This is a question for both Catholics and Protestants as well as anyone else here.
Do you get anything spiritual out of music at church?
I for one do not. Every fifth sunday the Methodist church which I attend has a morning service comprised entirely of music and singing. The only part of the actual worship service retained is the offeratory prayer and closing prayer. My aunt told me that she feels as much in communion with The Lord by listening to music as she does during the regular worship but I am 100% in disagreement.
I think that music in church is nothing more than a distraction from worshipping God. Am I out of the norm here?


I attend a Latin Mass and we sing Gregorian Chant, the Missa de Angelis at the appropriate parts in the Mass.

I find my heart swelling within me when I hear/sing it. I also catch myself singing it at times during the day. Gloria in excelsis Deo

BTW, Catholics regard the Mass as the highest form of worship. I know many other non-Cs misunderstand worship from a Catholic perspective. St. Augustine once said, “He who sings, prays twice.”

Recent research has confirmed the similarity between Hebraic music and ancient forms of Christian chant.

But I agree that much of the religious music sung today (what use to be known as hymns) is banal and distracting.


The ideal church would have Catholic style worship including the Communion every service and would have Protestant style Sola Scriptura beliefs (no intercession of Saints, Mary etc) and would only have a hymn at the very beginning of the Service and one at the very end. This church would be 100% against abortion and euthanasia and there would be no homosexual ministers nor would women be allowed to be ministers or bishops.
This would be a grand church but alas is does not exist:(


Listen to Track 3.

Gregorian chant and Jewish chant.

I sang in my cathedral choir for 18 years. I have seen how music can move a congregation. I don’t mean the guitar, drum, and keyboard rubbish but Gregorian chant, sacred motets in Latin, and the hymns and anthems of a vast well of composers which got thrown out after V II. When I joined the choir in 1983, the cathedral parish had less than 200 families/individuals registered. Today, there are well over 1500 families/individuals registered. Part of it is a reverent orthodox NO and part of it is having a choir that routinely chants, sings sacred motets in Latin, and leads the congregation in singing traditional Catholic hymns. You ought to hear our congregation belt out Immaculate Mary, Praise to the Lord, and To Jesus Christ, Our Sovreign King.


As a protestant, I found that the music itself wasn’t particularly distracting, but the singers definitally were. I went to a large church where the singers/band was the focus, IMHO. There’s no need to be dancing on stage, have an entire contemporary band center stage, have the cameras focusing on the singers and have colored lights flowing across the stage.

At the same time I remember attending a small church where the songs were so wishy-washy that yes, I do remember now being distracted by them, thinking that they almost denied that God was a God of power.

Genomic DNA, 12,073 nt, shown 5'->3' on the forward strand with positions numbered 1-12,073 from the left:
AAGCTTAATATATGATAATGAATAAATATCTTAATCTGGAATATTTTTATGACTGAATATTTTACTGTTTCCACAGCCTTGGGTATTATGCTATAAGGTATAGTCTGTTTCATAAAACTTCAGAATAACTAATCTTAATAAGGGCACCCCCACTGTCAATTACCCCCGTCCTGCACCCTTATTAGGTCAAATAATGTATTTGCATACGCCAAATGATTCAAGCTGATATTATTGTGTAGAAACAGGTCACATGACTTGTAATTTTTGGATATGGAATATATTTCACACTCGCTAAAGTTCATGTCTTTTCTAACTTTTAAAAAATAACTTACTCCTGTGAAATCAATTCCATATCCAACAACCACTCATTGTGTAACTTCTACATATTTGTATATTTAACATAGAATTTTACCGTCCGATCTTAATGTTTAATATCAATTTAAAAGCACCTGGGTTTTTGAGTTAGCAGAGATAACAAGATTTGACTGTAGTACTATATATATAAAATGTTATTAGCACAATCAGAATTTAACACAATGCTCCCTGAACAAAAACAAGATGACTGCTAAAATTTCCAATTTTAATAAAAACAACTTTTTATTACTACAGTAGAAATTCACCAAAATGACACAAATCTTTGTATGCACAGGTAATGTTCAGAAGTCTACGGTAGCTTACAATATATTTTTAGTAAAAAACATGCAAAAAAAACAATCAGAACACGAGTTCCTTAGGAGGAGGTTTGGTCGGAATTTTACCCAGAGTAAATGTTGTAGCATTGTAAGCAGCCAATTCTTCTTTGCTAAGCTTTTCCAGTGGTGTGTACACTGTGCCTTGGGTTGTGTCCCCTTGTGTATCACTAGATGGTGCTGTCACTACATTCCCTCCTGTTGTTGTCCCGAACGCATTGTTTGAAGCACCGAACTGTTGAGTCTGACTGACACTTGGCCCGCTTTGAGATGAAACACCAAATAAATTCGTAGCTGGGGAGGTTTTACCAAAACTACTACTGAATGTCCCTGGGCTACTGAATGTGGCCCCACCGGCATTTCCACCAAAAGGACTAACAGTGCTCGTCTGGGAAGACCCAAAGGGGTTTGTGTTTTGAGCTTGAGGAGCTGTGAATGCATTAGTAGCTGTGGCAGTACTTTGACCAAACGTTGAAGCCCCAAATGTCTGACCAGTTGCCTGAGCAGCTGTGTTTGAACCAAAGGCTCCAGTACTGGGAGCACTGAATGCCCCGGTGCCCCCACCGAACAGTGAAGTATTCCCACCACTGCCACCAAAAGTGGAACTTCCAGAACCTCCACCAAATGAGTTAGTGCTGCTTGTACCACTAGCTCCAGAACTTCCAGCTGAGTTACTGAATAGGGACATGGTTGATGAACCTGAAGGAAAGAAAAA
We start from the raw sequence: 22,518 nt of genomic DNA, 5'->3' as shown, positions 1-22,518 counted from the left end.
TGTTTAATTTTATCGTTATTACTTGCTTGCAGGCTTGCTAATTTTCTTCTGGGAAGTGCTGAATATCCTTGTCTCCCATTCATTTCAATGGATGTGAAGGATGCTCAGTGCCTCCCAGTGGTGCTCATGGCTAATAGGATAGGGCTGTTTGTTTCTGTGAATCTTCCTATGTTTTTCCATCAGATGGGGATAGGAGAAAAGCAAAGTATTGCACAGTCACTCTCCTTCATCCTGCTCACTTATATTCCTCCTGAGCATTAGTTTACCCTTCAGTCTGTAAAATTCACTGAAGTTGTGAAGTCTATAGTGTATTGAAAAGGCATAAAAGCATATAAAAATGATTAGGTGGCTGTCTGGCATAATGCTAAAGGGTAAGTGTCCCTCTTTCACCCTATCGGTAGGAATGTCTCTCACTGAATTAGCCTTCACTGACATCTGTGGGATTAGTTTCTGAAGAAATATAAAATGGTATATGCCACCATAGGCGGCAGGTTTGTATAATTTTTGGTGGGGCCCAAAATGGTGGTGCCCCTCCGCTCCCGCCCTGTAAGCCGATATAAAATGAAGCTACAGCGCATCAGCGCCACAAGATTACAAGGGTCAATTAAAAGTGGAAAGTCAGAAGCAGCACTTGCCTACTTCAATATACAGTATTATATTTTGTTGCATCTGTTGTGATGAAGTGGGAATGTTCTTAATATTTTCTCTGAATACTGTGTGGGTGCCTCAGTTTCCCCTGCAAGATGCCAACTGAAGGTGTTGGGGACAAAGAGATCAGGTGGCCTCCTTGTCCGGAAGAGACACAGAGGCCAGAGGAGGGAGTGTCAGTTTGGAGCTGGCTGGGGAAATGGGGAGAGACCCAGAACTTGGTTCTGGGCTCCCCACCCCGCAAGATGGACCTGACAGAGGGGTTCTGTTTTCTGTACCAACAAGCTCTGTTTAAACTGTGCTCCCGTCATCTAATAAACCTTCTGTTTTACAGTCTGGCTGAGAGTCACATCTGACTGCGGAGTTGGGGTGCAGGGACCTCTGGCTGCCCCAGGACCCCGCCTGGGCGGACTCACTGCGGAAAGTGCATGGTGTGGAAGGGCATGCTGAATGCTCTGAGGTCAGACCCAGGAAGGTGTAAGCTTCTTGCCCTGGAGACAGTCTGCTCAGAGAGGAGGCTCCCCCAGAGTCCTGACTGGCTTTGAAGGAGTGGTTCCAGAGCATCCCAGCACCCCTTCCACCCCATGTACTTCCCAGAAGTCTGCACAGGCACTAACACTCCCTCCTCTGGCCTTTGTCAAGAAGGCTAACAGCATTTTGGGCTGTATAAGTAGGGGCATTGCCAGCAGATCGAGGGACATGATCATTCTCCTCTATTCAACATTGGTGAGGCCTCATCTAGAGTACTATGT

But in my Catholic church, the songs that we do sing are often based on psalms or are psalms themselves. The lyrics also seem to cut the difference, talking about God’s power as well as God’s mercy and creation.

I find my heart swelling within me when I hear/sing it. I also catch myself singing it at times during the day. Gloria in excelsis Deo

Me too, my friends have asked me what I was singing before and I realized I was singing under my breath in Latin. They chalk it up to as one of my ‘weird Catholic traits’. :stuck_out_tongue:


Funnily enough, sometimes I find myself humming the Tantum ergo … and it’s always moving to hear one priest of my acquaintance who will sometimes spontaneously start singing the prayers during Mass and to hear the congregation sing the responses note perfect and full voice :thumbsup:


Apart from the Sola Scriptura thing (which isn’t biblical, btw) you are describing the Catholic Church. Now, if you could only understand the Communion of Saints, as the Church actually teaches it, you would join the Church that Christ founded that has existed since 33 AD and will continue to exist until Christ comes again. :wink:

And any music that isn’t theologically sound IS nothing but a distraction. IMHO all the sweet, sickening “Jesus and me” songs out there could be dumped and burned with no loss to anyone. Besides, the Mass is all about worshiping God in word and sacrament, not about how we felt during the Mass. It is meant to impart God’s grace to us not make us feel any way at all, good or bad.


Lily, I sing Jesu Dulcis Memoria to myself. I have been known to clean house listening to and chanting along with this CD of Gregorian Chants which was recorded in 1959 by Benedictine monks at Clairvaux, France and re-released on CD in 1987.

Two hymns? Beginning and end? Don’t think so. I’ve had great fun at Sacred Harp workshops singing with my Protestant brethren. Southern American tradition of singing 4 part harmonic hymns acapella. These guys really BELIEVE in congregational singing. St. Augustine had it right - if you sing you pray twice.